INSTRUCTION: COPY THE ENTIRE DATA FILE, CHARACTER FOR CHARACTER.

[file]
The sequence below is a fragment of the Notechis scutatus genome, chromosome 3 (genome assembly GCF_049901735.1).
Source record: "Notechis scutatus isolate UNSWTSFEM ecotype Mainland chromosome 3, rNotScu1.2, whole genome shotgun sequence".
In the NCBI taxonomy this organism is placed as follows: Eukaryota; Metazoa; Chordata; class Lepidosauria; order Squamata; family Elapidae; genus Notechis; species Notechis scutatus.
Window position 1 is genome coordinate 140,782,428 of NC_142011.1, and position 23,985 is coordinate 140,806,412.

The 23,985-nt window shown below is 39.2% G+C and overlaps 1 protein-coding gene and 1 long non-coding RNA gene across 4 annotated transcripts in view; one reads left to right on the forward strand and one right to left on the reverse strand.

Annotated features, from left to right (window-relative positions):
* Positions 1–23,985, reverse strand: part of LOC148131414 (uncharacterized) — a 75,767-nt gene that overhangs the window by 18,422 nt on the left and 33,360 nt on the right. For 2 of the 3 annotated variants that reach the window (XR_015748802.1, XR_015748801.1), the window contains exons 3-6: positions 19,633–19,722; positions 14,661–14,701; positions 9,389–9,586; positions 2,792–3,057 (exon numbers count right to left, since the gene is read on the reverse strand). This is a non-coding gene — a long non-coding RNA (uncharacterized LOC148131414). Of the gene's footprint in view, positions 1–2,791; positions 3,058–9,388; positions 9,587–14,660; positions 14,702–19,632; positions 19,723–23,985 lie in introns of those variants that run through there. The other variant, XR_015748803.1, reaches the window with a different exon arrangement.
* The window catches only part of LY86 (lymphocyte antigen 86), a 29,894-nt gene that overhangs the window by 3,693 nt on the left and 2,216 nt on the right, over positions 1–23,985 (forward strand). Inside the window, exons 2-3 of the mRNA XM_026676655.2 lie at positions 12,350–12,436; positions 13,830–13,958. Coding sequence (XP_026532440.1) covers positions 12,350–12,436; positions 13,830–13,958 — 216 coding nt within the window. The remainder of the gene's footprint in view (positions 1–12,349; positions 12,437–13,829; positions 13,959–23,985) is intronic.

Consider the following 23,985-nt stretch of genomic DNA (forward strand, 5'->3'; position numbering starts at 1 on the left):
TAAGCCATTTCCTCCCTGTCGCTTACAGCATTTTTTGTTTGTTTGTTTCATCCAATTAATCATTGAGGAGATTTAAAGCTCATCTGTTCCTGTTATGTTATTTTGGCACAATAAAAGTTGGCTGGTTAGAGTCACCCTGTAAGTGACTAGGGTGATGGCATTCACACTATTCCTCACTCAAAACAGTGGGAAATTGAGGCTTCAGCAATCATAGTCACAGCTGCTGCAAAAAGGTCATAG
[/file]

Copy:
The sequence below is a fragment of the Notechis scutatus genome, chromosome 3 (genome assembly GCF_049901735.1).
Source record: "Notechis scutatus isolate UNSWTSFEM ecotype Mainland chromosome 3, rNotScu1.2, whole genome shotgun sequence".
In the NCBI taxonomy this organism is placed as follows: Eukaryota; Metazoa; Chordata; class Lepidosauria; order Squamata; family Elapidae; genus Notechis; species Notechis scutatus.
Window position 1 is genome coordinate 140,782,428 of NC_142011.1, and position 23,985 is coordinate 140,806,412.

The 23,985-nt window shown below is 39.2% G+C and overlaps 1 protein-coding gene and 1 long non-coding RNA gene across 4 annotated transcripts in view; one reads left to right on the forward strand and one right to left on the reverse strand.

Annotated features, from left to right (window-relative positions):
* Positions 1–23,985, reverse strand: part of LOC148131414 (uncharacterized) — a 75,767-nt gene that overhangs the window by 18,422 nt on the left and 33,360 nt on the right. For 2 of the 3 annotated variants that reach the window (XR_015748802.1, XR_015748801.1), the window contains exons 3-6: positions 19,633–19,722; positions 14,661–14,701; positions 9,389–9,586; positions 2,792–3,057 (exon numbers count right to left, since the gene is read on the reverse strand). This is a non-coding gene — a long non-coding RNA (uncharacterized LOC148131414). Of the gene's footprint in view, positions 1–2,791; positions 3,058–9,388; positions 9,587–14,660; positions 14,702–19,632; positions 19,723–23,985 lie in introns of those variants that run through there. The other variant, XR_015748803.1, reaches the window with a different exon arrangement.
* The window catches only part of LY86 (lymphocyte antigen 86), a 29,894-nt gene that overhangs the window by 3,693 nt on the left and 2,216 nt on the right, over positions 1–23,985 (forward strand). Inside the window, exons 2-3 of the mRNA XM_026676655.2 lie at positions 12,350–12,436; positions 13,830–13,958. Coding sequence (XP_026532440.1) covers positions 12,350–12,436; positions 13,830–13,958 — 216 coding nt within the window. The remainder of the gene's footprint in view (positions 1–12,349; positions 12,437–13,829; positions 13,959–23,985) is intronic.

Consider the following 23,985-nt stretch of genomic DNA (forward strand, 5'->3'; position numbering starts at 1 on the left):
TAAGCCATTTCCTCCCTGTCGCTTACAGCATTTTTTGTTTGTTTGTTTCATCCAATTAATCATTGAGGAGATTTAAAGCTCATCTGTTCCTGTTATGTTATTTTGGCACAATAAAAGTTGGCTGGTTAGAGTCACCCTGTAAGTGACTAGGGTGATGGCATTCACACTATTCCTCACTCAAAACAGTGGGAAATTGAGGCTTCAGCAATCATAGTCACAGCTGCTGCAAAAAGGTCATAG